Here is another study reminding us about the sensori-motor differences typically co-occurring in Autism.
Sensory registration and discrimination are necessary for praxis. Information from the vestibular system, tactile and proprioceptive systems are especially important, and work together with information from the visual and auditory systems to help us know what we are doing in any given moment. Then when we get new information (when something happens in our own body or from the world around us) this “happening” can triggers our sensory system into action “Right body, brain just registered things have changed – time to do something different”. And then our brain uses this new information, alongside what we already know from past to learning, to create and choose from a list of next possible actions, choose the one that is likely to result in best possible outcome. Then our brains help us and plan the sequence and orders the what we will do and the how. As we carry out and action our plan, the brain via the senses monitors the what and how do we adapt and alter our actions in the here and now, hopefully ensuring a successful outcome.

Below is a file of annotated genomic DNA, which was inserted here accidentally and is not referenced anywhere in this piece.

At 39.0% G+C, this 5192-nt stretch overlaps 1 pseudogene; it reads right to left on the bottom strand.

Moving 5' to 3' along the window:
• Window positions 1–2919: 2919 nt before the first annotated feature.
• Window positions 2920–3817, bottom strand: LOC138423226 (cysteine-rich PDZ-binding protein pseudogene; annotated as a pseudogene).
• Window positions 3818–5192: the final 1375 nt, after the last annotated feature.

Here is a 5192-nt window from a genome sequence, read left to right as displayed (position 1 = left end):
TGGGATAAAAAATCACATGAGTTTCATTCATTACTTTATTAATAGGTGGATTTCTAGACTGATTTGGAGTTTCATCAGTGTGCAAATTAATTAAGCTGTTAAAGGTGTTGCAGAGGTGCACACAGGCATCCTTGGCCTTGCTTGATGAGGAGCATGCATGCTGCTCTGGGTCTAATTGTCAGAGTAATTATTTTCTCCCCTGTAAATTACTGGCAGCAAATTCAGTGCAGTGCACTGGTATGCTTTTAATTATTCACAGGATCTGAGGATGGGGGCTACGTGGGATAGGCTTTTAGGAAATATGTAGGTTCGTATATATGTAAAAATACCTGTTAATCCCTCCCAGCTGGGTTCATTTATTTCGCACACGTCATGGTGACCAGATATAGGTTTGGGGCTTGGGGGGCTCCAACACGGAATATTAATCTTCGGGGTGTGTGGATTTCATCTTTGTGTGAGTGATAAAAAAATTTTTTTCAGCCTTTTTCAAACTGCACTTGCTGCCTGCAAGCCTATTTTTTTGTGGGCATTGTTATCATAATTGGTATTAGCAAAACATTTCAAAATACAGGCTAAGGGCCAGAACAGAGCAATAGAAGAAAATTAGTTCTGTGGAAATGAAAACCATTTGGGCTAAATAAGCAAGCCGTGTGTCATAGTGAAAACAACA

Difficulties registering and perceiving sensory input can interfere with and discombobulate that process as any step or stage, resulting in sensory motor challenges that can disrupt process that should ensure successful outcomes in a person’s participation in everyday life.
Assessment of sensory differences for clients with Autism should extend beyond Sensory Profiles, reactivity and modulation. Comprehensive testing with tools like the SIPT and EASI will help ensure comprehensive testing to identify strengths and difficulties to inform person specific intervention planning.
Read more here – the full article:
How does this research relate to adults with autism? https://pubmed.ncbi.nlm.nih.gov/27924217/